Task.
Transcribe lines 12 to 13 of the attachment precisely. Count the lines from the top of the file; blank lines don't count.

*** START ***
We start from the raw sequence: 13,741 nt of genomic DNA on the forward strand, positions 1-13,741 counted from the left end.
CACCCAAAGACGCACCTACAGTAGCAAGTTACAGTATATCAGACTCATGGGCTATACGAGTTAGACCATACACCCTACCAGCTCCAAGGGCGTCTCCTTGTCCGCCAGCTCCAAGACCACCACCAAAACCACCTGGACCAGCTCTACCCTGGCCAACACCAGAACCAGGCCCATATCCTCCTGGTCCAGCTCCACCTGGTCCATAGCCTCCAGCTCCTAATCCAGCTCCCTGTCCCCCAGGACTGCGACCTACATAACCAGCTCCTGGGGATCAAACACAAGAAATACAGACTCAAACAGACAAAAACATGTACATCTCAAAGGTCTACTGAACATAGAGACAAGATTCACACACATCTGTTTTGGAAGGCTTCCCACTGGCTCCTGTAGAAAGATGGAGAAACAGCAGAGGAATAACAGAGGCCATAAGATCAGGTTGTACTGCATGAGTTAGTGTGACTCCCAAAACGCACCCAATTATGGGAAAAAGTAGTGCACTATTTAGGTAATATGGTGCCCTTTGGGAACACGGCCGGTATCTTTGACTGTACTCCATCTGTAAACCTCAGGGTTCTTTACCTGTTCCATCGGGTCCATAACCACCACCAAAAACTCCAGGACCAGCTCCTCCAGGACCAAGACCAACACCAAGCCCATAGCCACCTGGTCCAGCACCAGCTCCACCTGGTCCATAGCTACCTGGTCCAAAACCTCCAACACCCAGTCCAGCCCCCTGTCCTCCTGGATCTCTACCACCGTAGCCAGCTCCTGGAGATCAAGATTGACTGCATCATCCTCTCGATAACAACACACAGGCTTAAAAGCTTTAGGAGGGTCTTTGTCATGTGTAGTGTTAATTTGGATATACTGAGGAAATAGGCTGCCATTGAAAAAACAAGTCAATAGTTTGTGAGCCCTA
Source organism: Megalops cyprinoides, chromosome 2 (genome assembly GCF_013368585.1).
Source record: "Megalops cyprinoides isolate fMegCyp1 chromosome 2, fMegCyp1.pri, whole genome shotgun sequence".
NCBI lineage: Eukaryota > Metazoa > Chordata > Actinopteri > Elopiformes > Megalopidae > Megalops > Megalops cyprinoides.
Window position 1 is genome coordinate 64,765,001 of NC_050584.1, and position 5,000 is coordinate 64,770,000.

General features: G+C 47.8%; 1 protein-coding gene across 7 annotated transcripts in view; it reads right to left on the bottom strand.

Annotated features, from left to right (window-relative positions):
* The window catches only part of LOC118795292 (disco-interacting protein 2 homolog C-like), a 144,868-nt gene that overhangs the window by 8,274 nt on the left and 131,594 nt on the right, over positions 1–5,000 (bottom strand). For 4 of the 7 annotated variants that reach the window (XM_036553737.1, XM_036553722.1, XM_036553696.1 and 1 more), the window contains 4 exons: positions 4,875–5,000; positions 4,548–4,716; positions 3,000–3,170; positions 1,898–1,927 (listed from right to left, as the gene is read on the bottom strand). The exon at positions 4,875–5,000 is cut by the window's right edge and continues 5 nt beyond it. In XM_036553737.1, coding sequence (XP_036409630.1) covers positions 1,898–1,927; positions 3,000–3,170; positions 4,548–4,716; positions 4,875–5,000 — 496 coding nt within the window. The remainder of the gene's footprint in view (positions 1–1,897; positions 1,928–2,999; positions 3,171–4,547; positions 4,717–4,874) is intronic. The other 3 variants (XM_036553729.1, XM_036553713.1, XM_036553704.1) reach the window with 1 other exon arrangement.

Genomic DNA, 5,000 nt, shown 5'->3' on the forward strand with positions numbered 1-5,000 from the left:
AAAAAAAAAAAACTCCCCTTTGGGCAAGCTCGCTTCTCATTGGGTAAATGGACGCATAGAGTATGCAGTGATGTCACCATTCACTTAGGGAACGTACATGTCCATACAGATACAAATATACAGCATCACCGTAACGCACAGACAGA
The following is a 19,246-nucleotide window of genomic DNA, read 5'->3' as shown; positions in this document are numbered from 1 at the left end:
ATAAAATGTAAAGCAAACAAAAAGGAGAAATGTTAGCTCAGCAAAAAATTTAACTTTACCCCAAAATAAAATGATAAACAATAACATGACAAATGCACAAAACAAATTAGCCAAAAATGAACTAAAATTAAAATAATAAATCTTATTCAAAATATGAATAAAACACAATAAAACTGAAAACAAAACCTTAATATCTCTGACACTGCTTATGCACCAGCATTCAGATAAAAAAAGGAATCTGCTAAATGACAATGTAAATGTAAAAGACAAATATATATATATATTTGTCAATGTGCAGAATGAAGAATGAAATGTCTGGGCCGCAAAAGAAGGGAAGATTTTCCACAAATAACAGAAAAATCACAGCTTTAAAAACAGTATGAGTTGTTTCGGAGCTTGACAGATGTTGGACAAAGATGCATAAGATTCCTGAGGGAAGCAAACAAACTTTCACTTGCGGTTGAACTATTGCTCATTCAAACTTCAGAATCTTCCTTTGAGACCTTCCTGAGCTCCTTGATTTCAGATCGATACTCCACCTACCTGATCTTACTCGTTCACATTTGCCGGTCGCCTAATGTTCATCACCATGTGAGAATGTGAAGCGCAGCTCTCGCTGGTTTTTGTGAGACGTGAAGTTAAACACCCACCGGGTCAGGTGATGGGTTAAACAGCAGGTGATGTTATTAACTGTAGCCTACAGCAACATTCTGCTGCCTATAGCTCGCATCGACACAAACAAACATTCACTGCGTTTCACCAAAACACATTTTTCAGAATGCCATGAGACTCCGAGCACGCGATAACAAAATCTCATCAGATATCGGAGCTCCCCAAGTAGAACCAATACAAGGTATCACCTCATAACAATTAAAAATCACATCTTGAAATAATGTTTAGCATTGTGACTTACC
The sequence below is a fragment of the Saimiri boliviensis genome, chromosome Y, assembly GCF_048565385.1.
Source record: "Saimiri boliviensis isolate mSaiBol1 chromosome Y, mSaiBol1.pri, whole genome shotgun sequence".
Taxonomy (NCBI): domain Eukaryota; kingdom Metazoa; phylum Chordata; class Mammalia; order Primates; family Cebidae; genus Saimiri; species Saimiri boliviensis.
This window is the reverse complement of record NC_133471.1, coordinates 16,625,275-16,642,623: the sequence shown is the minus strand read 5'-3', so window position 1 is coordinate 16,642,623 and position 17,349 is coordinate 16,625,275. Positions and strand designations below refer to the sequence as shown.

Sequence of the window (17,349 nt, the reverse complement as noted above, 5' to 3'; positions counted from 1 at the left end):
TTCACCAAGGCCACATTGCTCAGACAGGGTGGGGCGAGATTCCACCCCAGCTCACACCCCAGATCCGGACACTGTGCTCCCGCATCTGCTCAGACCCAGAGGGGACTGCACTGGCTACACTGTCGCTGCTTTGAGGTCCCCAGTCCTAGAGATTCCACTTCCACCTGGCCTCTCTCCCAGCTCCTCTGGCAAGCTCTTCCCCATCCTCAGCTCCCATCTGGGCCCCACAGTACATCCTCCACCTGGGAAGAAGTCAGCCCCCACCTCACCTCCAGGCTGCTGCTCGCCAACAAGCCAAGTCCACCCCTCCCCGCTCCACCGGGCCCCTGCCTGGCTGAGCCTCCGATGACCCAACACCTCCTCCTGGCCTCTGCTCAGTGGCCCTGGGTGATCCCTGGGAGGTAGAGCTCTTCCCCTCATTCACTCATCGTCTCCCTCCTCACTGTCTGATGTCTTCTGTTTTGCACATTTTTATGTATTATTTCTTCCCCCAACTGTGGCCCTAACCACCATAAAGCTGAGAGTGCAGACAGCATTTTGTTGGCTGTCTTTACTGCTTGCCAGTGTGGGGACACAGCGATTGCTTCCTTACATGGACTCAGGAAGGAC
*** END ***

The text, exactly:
The following is a 19,246-nucleotide window of genomic DNA, read 5'->3' as shown; positions in this document are numbered from 1 at the left end:
ATAAAATGTAAAGCAAACAAAAAGGAGAAATGTTAGCTCAGCAAAAAATTTAACTTTACCCCAAAATAAAATGATAAACAATAACATGACAAATGCACAAAACAAATTAGCCAAAAATGAACTAAAATTAAAATAATAAATCTTATTCAAAATATGAATAAAACACAATAAAACTGAAAACAAAACCTTAATATCTCTGACACTGCTTATGCACCAGCATTCAGATAAAAAAAGGAATCTGCTAAATGACAATGTAAATGTAAAAGACAAATATATATATATATTTGTCAATGTGCAGAATGAAGAATGAAATGTCTGGGCCGCAAAAGAAGGGAAGATTTTCCACAAATAACAGAAAAATCACAGCTTTAAAAACAGTATGAGTTGTTTCGGAGCTTGACAGATGTTGGACAAAGATGCATAAGATTCCTGAGGGAAGCAAACAAACTTTCACTTGCGGTTGAACTATTGCTCATTCAAACTTCAGAATCTTCCTTTGAGACCTTCCTGAGCTCCTTGATTTCAGATCGATACTCCACCTACCTGATCTTACTCGTTCACATTTGCCGGTCGCCTAATGTTCATCACCATGTGAGAATGTGAAGCGCAGCTCTCGCTGGTTTTTGTGAGACGTGAAGTTAAACACCCACCGGGTCAGGTGATGGGTTAAACAGCAGGTGATGTTATTAACTGTAGCCTACAGCAACATTCTGCTGCCTATAGCTCGCATCGACACAAACAAACATTCACTGCGTTTCACCAAAACACATTTTTCAGAATGCCATGAGACTCCGAGCACGCGATAACAAAATCTCATCAGATATCGGAGCTCCCCAAGTAGAACCAATACAAGGTATCACCTCATAACAATTAAAAATCACATCTTGAAATAATGTTTAGCATTGTGACTTACC